source standards, just as RFC 3066bis does.

Bruce wrote:

> I don't want that ABNF to be used as an excuse
> for a future revision to introduce such constructs officially
> on the basis that they are permitted by that ABNF.

Nothing in this or any other document can undertake to prevent a
subsequent revision from doing whatever the heck it likes.  If this
group or another group decides, 10 years from now, that they want to
allow language tags with empty subtags, or 100-letter subtags, they
won't need to look to this document for "permission" before making that

Summary:  Peter Constable's suggestion, to convert the ONE line of ABNF
in RFC 3066bis that deals with grandfathered tags, should be taken.  No
other action on this overblown topic should be taken or considered.

** Maximum length of tags under RFC 3066bis **

Bruce makes the claim that excessively long tags under RFC 3066bis will
break other Internet protocols, such as RFC 2047.  But neither RFC 3066
nor RFC 1766 made any mention of being constrained by these protocols,
as to length or any other consideration.  The words 'length' and 'long'
don't even appear in RFC 3066 or 1766.

As stated before, but it seems to bear repeating, RFC 3066 did not limit
any registered tag to 11 octets or any other limit.  Indeed, several
tags of 13 octets ("sl-rozaj-bisk" and brethren) were proposed in
October 2003.  They would have been perfectly legal under 3066, but were
withdrawn by the proposer, largely on the basis that a revision such as
the current one would allow the equivalent tag to be registered one
subtag at a time.

It is not true that RFC 3066 had some upper bound on the length of tags,
that is repealed by 3066bis.  The ABNF for RFC 3066:

Language-Tag = Primary-subtag *( "-" Subtag )
Primary-subtag = 1*8ALPHA
Subtag = 1*8(ALPHA / DIGIT)

very clearly does *not* indicate any limit on the number of subtags.

Bruce made a curious comment, that RFC 3066bis "encourages use of more
subtags."  The existence of new types of subtags (extended-language,
script, variant, extension, and private-use) does not mean the draft
"encourages" excessive detail in tagging; it merely accommodates this
kind of detail if someone needs it.  There is certainly no
recommendation or suggestion that users engage in silliness like
"en-boont-boont-boont-etc." or "sr-CS-891-boont-gaulish-guoyu-etc."  (In
fact, "891" has not been proposed to be a valid subtag for quite some
time; how old IS the draft he is reading?)  Ironically, despite his
comments about the whims of politicians, it is ordinary users that Bruce
does not seem to trust to Tag Content Wisely.

** Stability and RFC 3066bis **

Bruce asserted multiple times that primary language subtags must be
identical to ISO 639 language codes:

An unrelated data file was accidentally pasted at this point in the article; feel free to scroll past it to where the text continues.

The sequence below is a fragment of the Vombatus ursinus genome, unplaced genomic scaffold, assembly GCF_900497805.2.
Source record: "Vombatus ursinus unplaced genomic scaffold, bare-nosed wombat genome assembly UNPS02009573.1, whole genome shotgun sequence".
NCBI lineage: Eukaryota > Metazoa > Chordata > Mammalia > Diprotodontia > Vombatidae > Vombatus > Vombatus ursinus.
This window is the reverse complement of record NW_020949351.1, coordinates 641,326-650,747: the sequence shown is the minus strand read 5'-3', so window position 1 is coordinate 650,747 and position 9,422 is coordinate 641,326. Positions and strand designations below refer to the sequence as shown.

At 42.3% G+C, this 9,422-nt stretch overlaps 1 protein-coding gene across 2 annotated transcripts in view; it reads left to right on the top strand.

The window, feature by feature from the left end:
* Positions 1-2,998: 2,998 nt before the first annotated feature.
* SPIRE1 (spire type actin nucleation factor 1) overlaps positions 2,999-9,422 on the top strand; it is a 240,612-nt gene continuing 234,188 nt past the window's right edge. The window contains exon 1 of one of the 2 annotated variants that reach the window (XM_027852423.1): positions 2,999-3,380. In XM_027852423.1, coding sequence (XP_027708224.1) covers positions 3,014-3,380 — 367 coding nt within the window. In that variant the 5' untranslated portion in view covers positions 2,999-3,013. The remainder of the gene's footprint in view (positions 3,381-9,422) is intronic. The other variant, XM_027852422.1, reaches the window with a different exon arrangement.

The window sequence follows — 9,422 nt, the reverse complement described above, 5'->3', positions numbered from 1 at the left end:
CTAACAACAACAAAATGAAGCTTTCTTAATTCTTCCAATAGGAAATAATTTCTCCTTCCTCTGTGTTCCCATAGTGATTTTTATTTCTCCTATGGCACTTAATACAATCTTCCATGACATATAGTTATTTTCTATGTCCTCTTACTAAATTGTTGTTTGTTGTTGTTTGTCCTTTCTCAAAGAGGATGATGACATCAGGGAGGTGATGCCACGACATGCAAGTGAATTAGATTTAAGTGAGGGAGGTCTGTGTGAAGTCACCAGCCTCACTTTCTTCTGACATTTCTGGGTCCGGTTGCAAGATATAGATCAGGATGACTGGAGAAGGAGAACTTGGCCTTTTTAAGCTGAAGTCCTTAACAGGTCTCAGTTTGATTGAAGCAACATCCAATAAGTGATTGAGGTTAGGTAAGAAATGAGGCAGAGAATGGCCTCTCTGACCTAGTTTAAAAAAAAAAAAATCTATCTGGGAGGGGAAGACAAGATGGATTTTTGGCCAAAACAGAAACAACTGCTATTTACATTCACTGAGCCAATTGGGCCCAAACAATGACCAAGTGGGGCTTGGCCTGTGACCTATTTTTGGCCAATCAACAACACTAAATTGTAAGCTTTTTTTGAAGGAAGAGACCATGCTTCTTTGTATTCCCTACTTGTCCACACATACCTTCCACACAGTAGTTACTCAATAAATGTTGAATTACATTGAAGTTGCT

> Of course, it is a more serious defect of the proposal
> that it would fail to reflect internationally-agreed
> codes and would fail to keep pace with changes...

An explicit goal of the draft is to follow the international codes (ISO
639 and others) except when they introduce instability, and to provide a
sensible fallback when they do.  It "keeps pace with changes" by
assessing their impact on a one-off basis and using them or working
around them as appropriate.  It does not blindly accept the changes made
by the "politicians" for whom Bruce holds such contempt.  (I would have
thought he would consider this a good thing!)

Probably the one feature of RFC 3066bis that Bruce will latch onto
strongest is that it returns the region subtag CS to the meaning
"Czechoslovakia" (note I did not say that name is "official" or
"definitive"; it could also be the Czech and Slovak Federative
Republic).  That means the tag "sr-CS" under RFC 3066bis will mean
Serbian as spoken in Czechoslovakia, *not* Serbia and Montenegro.  Does
this break RFC 3066?  I doubt it.  Because of the furor that surrounded
the reassignment of CS, there's probably at least as much data on the
Internet that uses CS to mean Czechoslovakia as Serbia and Montenegro,
if not more.  Both meanings are undoubtedly in use, which is a source of
confusion that RFC 3066bis attempts to rectify.  It is a matter of
locking the stable doors after *one* horse has escaped, rather than
letting all the others escape while we wring our hands about the first

John Cowan wrote:

> The CS case is particularly gratuitous, as its denotation changed from
> "Czechoslovakia" (a no longer existent country) to "Serbia and
> (a newly created country).

This is only part of the problem with CS; the rest of the problem is
that "CS meaning Serbia and Montenegro" was added only 10 years after
"CS meaning Czechoslovakia" was removed.  10 years may be a long time as
far as computer technology is concerned, but it is not long at all as
far as existing data stores are concerned.  Unlike the other reused ISO
3166 codes, there were actual domain names that ended with ".cs".  Many
people, admittedly not all the brightest lights in the harbor, still
refer to Czechoslovakia as if it were still a single country.
Reallocating CS, despite its apparent mnemonic value, was a critical
blow to stability, and in many ways it served as the poster child for
the movement to update RFC 3066bis.

Not all protocols and standards follow the ISO codes precisely.  The
following exchange between Peter and Bruce was quite revealing:

>> The usability flaw in treating ISO 639 and ISO 3166 as human-readable